Treatment for both polyps and benign tumors typically involves surgery. However, if the tumors are cancerous, your veterinarian will typically prescribe radiation therapy.
6. Oral-nasal fistula or a cleft palate
Cleft palates are unfortunately one of the most common health issues found in French Bulldogs, especially if they are purebred. This birth defect results in a split in the roof of the mouth where the tissues have not fully developed. Not only is this uncomfortable for the dog, but also leaves the nasal passages separated.
A nasal fistula is an unusual opening between the oral and nasal passages. This can be the result of a birth defect, tooth decay, infection, or some type of injury or trauma in the mouth.
Both of these conditions allow water, food, saliva, and bacteria to enter the nasal cavity and results in frequent infections and runny noses.
If you notice that your Frenchie has a runny nose or nasal discharge after they eat or drink, especially if the discharge is very watery or has small bits of food in it, your dog may be suffering with one of these conditions.
Other symptoms of a fistula or cleft palate include difficulty eating; coughing while drinking water; persistent sneezing and snorting; and struggling to breath after a bit of exercise.
Although you can take a peek inside your Frenchie’s mouth to see if there is anything immediately obvious, you will need to get them checked out by a veterinarian to fully rule out these conditions. Fistulas in particular are not always that easy to spot.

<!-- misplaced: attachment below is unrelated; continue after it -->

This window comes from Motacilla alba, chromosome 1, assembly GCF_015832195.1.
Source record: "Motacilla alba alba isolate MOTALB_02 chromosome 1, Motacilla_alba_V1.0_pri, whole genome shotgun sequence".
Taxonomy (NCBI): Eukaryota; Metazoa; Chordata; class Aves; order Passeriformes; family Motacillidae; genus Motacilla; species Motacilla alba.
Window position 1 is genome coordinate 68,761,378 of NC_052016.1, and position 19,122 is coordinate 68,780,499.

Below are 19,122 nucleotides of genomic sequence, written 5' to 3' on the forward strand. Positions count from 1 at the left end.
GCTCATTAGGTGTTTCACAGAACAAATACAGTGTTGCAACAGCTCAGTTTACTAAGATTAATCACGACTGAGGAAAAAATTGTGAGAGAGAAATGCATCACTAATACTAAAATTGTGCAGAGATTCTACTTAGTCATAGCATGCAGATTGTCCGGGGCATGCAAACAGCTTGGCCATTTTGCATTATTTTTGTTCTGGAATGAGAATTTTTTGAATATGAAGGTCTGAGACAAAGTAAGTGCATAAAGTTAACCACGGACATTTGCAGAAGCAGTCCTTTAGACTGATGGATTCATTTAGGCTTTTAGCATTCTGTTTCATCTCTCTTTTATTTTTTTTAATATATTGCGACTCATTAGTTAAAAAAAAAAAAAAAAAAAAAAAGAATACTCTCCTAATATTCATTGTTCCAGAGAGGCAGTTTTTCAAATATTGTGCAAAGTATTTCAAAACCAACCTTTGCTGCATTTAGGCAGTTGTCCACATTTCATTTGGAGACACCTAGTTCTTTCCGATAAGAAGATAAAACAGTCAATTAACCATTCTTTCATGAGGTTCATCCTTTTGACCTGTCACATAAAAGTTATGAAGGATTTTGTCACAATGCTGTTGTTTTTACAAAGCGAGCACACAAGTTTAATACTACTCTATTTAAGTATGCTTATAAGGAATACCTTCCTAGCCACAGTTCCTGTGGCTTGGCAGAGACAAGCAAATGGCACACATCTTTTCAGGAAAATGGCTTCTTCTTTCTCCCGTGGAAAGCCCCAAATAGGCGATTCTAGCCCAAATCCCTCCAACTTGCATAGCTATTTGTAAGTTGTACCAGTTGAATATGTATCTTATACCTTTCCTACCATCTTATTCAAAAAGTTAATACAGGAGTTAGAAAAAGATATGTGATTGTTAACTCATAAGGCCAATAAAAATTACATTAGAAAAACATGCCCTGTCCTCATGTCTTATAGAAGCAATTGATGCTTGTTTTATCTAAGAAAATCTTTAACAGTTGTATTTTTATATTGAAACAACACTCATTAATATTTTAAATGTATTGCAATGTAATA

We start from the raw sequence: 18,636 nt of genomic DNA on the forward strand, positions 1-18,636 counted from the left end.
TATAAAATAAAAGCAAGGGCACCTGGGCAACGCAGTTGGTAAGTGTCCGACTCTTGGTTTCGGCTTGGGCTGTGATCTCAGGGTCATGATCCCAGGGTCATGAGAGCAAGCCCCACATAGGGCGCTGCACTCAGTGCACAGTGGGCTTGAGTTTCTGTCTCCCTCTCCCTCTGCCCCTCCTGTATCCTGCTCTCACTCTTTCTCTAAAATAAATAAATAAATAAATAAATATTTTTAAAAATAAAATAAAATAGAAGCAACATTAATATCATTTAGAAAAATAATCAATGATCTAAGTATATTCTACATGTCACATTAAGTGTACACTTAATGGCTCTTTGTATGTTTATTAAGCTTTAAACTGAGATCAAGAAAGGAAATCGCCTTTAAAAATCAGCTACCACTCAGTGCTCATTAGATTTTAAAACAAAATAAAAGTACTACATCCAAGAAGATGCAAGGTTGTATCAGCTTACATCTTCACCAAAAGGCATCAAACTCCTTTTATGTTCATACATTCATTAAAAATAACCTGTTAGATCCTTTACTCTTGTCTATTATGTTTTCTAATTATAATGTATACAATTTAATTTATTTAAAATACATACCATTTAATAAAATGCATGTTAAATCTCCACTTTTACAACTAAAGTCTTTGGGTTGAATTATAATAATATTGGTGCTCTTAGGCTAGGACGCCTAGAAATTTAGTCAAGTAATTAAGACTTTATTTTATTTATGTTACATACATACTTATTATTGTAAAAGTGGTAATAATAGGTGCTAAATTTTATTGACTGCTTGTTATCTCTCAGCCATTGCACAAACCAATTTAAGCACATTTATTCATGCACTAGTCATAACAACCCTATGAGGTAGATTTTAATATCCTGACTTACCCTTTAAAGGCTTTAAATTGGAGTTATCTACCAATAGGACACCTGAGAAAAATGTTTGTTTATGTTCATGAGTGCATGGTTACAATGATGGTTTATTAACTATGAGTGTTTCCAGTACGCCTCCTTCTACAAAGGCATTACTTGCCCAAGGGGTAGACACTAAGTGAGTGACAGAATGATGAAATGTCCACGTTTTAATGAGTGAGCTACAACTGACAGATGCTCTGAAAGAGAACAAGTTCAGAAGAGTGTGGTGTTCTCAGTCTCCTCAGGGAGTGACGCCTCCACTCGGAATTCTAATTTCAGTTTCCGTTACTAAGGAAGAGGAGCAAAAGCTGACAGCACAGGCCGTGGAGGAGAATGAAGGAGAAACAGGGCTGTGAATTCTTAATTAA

If your veterinarian determines that your Frenchie has one of these conditions, they may recommend surgery in certain cases.
One of the unfortunate side-effects of the Frenchie’s distinctive smushed face is that it can result in them being born with nostrils that are too small. This can result in more difficulty with breathing and increased nasal discharge.
If the symptoms are frequent and your pup shows a lot of difficulty breathing and a constant runny nose, then get to the vets. There are times when surgery might be necessary, although this is typically a last resort.
That said, it will be especially important to have a conversation with your veterinarian if you notice that your Frenchie often chokes while eating or drinking, or if they have periods where it seems like they can’t breathe at all.